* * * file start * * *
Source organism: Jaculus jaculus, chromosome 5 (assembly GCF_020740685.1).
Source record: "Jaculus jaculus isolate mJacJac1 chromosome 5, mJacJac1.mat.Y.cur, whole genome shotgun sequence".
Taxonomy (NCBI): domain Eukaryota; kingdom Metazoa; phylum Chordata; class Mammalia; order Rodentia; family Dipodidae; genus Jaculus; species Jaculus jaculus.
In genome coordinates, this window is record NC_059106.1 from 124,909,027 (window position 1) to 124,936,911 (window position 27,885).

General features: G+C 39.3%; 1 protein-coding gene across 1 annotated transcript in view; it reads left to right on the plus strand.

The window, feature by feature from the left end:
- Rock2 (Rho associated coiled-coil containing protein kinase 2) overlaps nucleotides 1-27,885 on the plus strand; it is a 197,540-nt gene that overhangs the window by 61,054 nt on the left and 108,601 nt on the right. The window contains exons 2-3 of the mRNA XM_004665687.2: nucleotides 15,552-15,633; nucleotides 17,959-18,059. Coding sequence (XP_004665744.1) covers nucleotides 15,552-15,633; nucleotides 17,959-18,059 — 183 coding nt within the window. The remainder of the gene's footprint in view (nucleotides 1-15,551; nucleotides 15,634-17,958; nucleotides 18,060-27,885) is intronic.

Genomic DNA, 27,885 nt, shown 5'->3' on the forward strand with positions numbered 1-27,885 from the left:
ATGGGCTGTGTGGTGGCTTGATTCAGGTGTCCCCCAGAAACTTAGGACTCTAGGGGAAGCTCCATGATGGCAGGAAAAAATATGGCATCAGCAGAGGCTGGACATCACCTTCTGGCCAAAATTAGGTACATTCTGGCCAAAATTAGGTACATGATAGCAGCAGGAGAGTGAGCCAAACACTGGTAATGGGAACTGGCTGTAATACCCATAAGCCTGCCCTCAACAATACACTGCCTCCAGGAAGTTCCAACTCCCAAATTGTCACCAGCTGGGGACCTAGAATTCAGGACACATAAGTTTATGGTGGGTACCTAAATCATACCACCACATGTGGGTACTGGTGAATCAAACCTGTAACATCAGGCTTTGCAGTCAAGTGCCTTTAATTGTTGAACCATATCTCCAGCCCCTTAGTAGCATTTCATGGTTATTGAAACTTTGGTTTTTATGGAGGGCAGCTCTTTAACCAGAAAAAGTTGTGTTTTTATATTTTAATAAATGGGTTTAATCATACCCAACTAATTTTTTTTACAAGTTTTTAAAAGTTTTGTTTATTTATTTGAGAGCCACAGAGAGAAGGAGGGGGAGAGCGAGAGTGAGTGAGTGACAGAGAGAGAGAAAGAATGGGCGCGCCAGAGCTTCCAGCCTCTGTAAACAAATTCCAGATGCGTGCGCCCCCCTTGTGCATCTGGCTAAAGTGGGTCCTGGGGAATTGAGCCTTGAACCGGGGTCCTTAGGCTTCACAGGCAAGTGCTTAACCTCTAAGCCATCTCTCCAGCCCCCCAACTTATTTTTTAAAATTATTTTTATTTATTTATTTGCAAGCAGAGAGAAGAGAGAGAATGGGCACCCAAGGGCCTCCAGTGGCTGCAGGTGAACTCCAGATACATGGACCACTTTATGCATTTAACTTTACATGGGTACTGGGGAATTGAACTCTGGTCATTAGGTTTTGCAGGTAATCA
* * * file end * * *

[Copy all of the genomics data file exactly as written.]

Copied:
Source organism: Jaculus jaculus, chromosome 5 (assembly GCF_020740685.1).
Source record: "Jaculus jaculus isolate mJacJac1 chromosome 5, mJacJac1.mat.Y.cur, whole genome shotgun sequence".
Taxonomy (NCBI): domain Eukaryota; kingdom Metazoa; phylum Chordata; class Mammalia; order Rodentia; family Dipodidae; genus Jaculus; species Jaculus jaculus.
In genome coordinates, this window is record NC_059106.1 from 124,909,027 (window position 1) to 124,936,911 (window position 27,885).

General features: G+C 39.3%; 1 protein-coding gene across 1 annotated transcript in view; it reads left to right on the plus strand.

The window, feature by feature from the left end:
- Rock2 (Rho associated coiled-coil containing protein kinase 2) overlaps nucleotides 1-27,885 on the plus strand; it is a 197,540-nt gene that overhangs the window by 61,054 nt on the left and 108,601 nt on the right. The window contains exons 2-3 of the mRNA XM_004665687.2: nucleotides 15,552-15,633; nucleotides 17,959-18,059. Coding sequence (XP_004665744.1) covers nucleotides 15,552-15,633; nucleotides 17,959-18,059 — 183 coding nt within the window. The remainder of the gene's footprint in view (nucleotides 1-15,551; nucleotides 15,634-17,958; nucleotides 18,060-27,885) is intronic.

Genomic DNA, 27,885 nt, shown 5'->3' on the forward strand with positions numbered 1-27,885 from the left:
ATGGGCTGTGTGGTGGCTTGATTCAGGTGTCCCCCAGAAACTTAGGACTCTAGGGGAAGCTCCATGATGGCAGGAAAAAATATGGCATCAGCAGAGGCTGGACATCACCTTCTGGCCAAAATTAGGTACATTCTGGCCAAAATTAGGTACATGATAGCAGCAGGAGAGTGAGCCAAACACTGGTAATGGGAACTGGCTGTAATACCCATAAGCCTGCCCTCAACAATACACTGCCTCCAGGAAGTTCCAACTCCCAAATTGTCACCAGCTGGGGACCTAGAATTCAGGACACATAAGTTTATGGTGGGTACCTAAATCATACCACCACATGTGGGTACTGGTGAATCAAACCTGTAACATCAGGCTTTGCAGTCAAGTGCCTTTAATTGTTGAACCATATCTCCAGCCCCTTAGTAGCATTTCATGGTTATTGAAACTTTGGTTTTTATGGAGGGCAGCTCTTTAACCAGAAAAAGTTGTGTTTTTATATTTTAATAAATGGGTTTAATCATACCCAACTAATTTTTTTTACAAGTTTTTAAAAGTTTTGTTTATTTATTTGAGAGCCACAGAGAGAAGGAGGGGGAGAGCGAGAGTGAGTGAGTGACAGAGAGAGAGAAAGAATGGGCGCGCCAGAGCTTCCAGCCTCTGTAAACAAATTCCAGATGCGTGCGCCCCCCTTGTGCATCTGGCTAAAGTGGGTCCTGGGGAATTGAGCCTTGAACCGGGGTCCTTAGGCTTCACAGGCAAGTGCTTAACCTCTAAGCCATCTCTCCAGCCCCCCAACTTATTTTTTAAAATTATTTTTATTTATTTATTTGCAAGCAGAGAGAAGAGAGAGAATGGGCACCCAAGGGCCTCCAGTGGCTGCAGGTGAACTCCAGATACATGGACCACTTTATGCATTTAACTTTACATGGGTACTGGGGAATTGAACTCTGGTCATTAGGTTTTGCAGGTAATCA